But in the end everything fell into place. The very simple story line allowed the animators to fully develop their personalities through breakthrough animated acting. The main characters' relationships are extremely well worked out, and you really get to know them.

So here's to The Jungle Book at 50! A film that changed many people's lives including my own.

A look back at some of the artists involved in the film.
Walt Disney showing a Ken Anderson sketch of King Louie to singer and musician Louis Prima, who  voiced the character in the movie.

Sterling Holloway (the voice of Kaa, the snake) and Walt.

Director Woolie Reitherman working with his son Bruce on dialogue for Mowgli.

From left to right: Writer Larry Clemmons, Sterling Holloway, Woolie and Sebastian Cabot (Bagheera).

Background artists Al Dempster, Bill Layne and Art Riley

An experimental background, most likely painted by Walt Peregoy.

Songwriters Robert and Richard Sherman with Louis Prima.

Louis Prima (on the far left) and his band performing "I wanna be like you".

The world Premiere in Hollywood.

Sonny and Cher at the premiere.

The original first release movie poster. To be honest I was never crazy about this depiction of the characters in this composition.

Over the years I have posted endless times about this film. Here are links to some earlier posts:

Sunday, October 15, 2017

Final Color Footage

© Andreas Deja

We now have a complete sequence in final color. I call it the "Montage Sequence" where we watch Sarah bonding and growing up with Mushka, the Siberian tiger. The character poses in this frame actually don't match, because by the time the tiger cub jumps forward, Sarah is already running off screen right. But this makes for a better looking film still.
In the previous scene Sarah's father asks her: "What are you going to call him?"
She looks at the cub's birthmark on its forehead, which reads like an "M". In this scene she calls him from behind: " Muuushka!"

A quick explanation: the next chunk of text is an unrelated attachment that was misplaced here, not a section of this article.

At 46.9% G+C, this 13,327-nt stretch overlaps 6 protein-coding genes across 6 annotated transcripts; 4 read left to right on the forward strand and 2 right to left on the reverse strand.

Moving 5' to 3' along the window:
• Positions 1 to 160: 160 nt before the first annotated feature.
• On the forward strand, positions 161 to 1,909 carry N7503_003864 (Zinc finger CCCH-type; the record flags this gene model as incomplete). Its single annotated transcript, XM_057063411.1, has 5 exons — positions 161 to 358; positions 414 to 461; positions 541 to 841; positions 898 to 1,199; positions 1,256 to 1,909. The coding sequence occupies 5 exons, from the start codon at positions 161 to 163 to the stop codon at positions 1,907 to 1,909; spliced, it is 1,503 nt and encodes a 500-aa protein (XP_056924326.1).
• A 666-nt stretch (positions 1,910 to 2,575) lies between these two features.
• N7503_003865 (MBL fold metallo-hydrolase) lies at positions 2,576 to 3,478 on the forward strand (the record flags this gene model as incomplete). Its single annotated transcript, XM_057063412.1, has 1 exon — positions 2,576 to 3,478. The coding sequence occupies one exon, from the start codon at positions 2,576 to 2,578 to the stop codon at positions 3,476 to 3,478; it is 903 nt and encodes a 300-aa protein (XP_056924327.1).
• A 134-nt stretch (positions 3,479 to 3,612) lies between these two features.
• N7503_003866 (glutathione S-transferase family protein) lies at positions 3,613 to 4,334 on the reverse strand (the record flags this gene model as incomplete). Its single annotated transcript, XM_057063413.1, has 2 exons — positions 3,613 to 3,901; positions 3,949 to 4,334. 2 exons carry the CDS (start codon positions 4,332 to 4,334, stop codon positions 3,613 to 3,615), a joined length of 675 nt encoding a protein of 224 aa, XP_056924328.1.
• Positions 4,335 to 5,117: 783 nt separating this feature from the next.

Animation by me, background by the wonderful Natalie Franscioni-Karp and effects by Daniel Ernesto, who pluses every scene he works on. 
And...oh yeah, music by Richard M. Sherman, arranged by the incredibly talented Fabrizio Mancinelli.
This will be a 30 min. hand-drawn animated film.
We are getting there!!

Friday, October 13, 2017

Sword in the Stone Vis Dev

A mix of Bill Peet and Vance Gerry sketches that show personality and environment exploration for The Sword in the Stone. I love Peet's sketch above of Merlin as he takes a nap in a Kem Weber studio chair...wearing tennis shoes. An early indication that Peet's approach and interpretation of T. H. White's book would be irreverent.
It's interesting to note that Peet stated he based his designs of Merlin on Walt Disney. Milt Kahl, who came up with Merlin's final design, denies referencing his boss in his work.

A great Peet sketch of Wart, which served as inspiration for Milt's more stylized design.

The liberties you can take in animation! Archimedes, the owl, could never sit on Merlin's hat like this because of his weight, but who cares? It looks believable in the film.

The following four sketches are the work of Vance Gerry, who could draw and develop just about anything for a Disney film.

Bill Peet gave Merlin a unique set of eyebrows. They point upward no matter what the character's mood is. Milt Kahl didn't adapt this idea exactly, but instead created  his own version of eyebrows for a very old man:

Wednesday, October 11, 2017

Busch 1962

These marvelous illustrations were published in 1962 in a book that included collected stories about riders and horses. Finding a vintage book with Busch drawings is always such a pleasure. His work is powerful an inventive when it comes to composition. So inspirational!!